June 6, 2016
Experts Corner

Tips for navigating hospital affiliations

Bryan Burgett
Thomas Marrion
Mark McCue

The pace of change in today's healthcare industry has caused consolidation to become the "new normal" for many community hospitals and smaller health systems. Value-based payment, more informed patient-consumers, increasing costs of clinical personnel, technology, and the need to expand the care network have led providers of all kinds to seek economies of scale.

As a result, many hospitals are considering affiliating with a larger system or other strategic partner. This can be a challenging prospect, but with careful planning, hospitals can successfully manage the process, turning the affiliation challenge into an opportunity.

Here are some things to keep in mind:

Identifying long-term objectives: The hospital's leadership should resist the urge to rush into merger negotiations without appropriate preparation and advice. Leadership should evaluate the relative importance of:

• Improved access to specialty services, recruitment and retention of physicians, and non-acute services;

• Greater access to capital;

• Cost-saving synergies;

• Impact on organizational culture; and

• Community participation on the current and potential future board of directors .

The right partner and the right arrangement often come into focus based on this evaluation. Thorough articulation of the hospital's long-term objectives will help ensure a more constructive dialogue with potential strategic partners.

Taking a self-assessment: The hospital's leadership should honestly assess the organization's current strengths and weaknesses. An objective point of view on the hospital's desired role in the future and preparedness to assume this role is critical. Would the hospital be better served by remaining independent for some period of time, or should it seek to partner as soon as possible? What are the risks of waiting?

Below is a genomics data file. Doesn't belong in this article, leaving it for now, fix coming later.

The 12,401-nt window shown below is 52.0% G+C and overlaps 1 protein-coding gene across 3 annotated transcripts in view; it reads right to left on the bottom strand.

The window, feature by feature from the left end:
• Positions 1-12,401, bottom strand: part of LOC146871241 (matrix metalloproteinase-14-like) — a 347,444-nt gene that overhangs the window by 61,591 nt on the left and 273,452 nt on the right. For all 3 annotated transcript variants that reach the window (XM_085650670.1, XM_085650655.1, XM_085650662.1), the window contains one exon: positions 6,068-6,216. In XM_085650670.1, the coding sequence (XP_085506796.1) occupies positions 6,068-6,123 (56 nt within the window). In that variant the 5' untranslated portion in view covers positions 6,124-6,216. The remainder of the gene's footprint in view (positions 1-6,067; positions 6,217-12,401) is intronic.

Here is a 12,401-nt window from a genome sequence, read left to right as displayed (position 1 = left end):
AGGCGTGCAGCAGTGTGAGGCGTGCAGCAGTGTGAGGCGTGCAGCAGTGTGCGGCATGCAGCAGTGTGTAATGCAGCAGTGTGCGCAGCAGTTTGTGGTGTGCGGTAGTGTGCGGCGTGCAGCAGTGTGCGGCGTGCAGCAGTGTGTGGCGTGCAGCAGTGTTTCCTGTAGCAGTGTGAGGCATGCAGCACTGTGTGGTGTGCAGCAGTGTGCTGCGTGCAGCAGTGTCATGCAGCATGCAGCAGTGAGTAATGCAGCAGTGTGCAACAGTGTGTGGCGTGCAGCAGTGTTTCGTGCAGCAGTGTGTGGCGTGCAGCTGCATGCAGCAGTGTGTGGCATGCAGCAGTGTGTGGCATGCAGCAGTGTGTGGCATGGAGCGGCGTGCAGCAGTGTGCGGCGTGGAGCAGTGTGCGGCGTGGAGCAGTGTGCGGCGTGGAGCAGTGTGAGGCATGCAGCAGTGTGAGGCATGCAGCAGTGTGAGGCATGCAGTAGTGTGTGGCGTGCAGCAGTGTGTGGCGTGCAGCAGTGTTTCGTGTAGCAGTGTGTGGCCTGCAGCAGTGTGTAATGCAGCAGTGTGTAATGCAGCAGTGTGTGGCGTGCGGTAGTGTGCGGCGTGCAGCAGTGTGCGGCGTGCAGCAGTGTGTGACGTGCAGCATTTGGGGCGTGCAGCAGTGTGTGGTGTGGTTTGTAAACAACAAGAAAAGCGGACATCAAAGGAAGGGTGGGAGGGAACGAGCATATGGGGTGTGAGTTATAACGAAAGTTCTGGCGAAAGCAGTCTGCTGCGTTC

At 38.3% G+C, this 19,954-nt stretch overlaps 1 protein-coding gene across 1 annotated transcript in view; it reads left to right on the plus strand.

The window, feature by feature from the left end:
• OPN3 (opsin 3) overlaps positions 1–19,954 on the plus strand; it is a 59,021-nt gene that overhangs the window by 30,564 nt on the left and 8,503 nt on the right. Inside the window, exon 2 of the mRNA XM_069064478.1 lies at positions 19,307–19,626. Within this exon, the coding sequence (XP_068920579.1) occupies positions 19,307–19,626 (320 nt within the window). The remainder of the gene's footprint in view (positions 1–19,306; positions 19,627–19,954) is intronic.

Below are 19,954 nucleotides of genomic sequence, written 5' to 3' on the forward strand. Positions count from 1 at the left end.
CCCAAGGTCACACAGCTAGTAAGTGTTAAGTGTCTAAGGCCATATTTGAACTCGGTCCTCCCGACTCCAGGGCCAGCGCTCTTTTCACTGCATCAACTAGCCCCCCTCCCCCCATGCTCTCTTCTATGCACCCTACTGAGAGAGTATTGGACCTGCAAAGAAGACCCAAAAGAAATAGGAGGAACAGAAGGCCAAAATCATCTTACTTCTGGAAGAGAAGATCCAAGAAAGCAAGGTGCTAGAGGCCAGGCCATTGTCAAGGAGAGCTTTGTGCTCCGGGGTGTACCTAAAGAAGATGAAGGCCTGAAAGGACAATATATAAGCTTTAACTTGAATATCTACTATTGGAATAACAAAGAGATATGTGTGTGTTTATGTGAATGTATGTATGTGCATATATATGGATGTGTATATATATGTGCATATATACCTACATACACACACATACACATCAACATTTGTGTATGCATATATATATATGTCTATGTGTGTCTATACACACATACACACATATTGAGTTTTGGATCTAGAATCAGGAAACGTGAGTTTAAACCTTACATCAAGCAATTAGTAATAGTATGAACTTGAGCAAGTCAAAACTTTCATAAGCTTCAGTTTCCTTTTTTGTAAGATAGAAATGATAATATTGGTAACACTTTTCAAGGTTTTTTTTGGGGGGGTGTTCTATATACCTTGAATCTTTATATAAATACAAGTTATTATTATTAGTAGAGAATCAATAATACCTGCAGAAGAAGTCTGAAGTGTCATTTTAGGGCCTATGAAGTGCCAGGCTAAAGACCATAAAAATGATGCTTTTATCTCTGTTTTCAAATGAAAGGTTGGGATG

Finding potential partners: Finding the right partner is key to a successful affiliation. Advisors can assist in the plan to identify potential partners, whether through direct inquiries, a formal request-for-proposal process, or some other means. The universe of potential partners often is broader than initially considered by leaders.

Understanding the opportunities: Affiliations can take many forms, ranging from loose to tight arrangements. Generally, the greater the "gap" between where the hospital stands today and where it needs to move in the future, the greater the level of integration needed with a strategic partner.

Full integration typically involves a parent-subsidiary relationship, meaning the hospital gives up most control to the larger system in exchange for assistance in meeting specific strategic and/or financial goals. Mergers, changes in corporate membership, and asset sales are examples of fully-integrated transactions.

The hospital can retain more "local" control by being less integrated with a strategic partner, aligning through various contractual relationships. However, antitrust, self-referral and other regulations can limit operational and financial flexibility.

Putting the house in order: Advanced preparation is critical to a successful affiliation.

First, the hospital's board of directors should understand and support the strategic partnering effort, including the reasons the hospital is seeking an affiliation, the long-term objectives, the universe of potential partners, and the desired affiliation model.

Next, leaders assemble the affiliation team. Internally, that will typically include a combination of trustees, the CEO, the CFO, and other senior executives. External members of the team will include consultants, legal counsel, and finance professionals.

Finally, preparation for due diligence is vitally important. The hospital can save substantial time and money by performing an internal due diligence assessment, including:

• Compliance and risk management;

• Contracting, including fraud and abuse issues;

• Debt financings; and

• Employment and employee benefits.

Even under the best of circumstances, a health-system affiliation is a significant undertaking and a substantial change to business as usual. Careful preparation and management of the process will maximize the chance for a successful outcome. n

Bryan Burgett is a senior vice president of Kaufman, Hall & Associates LLC a national healthcare consulting firm. Thomas Marrion and Mark McCue are partners at Hinckley Allen, a regional law firm with offices in Hartford and across the northeast.

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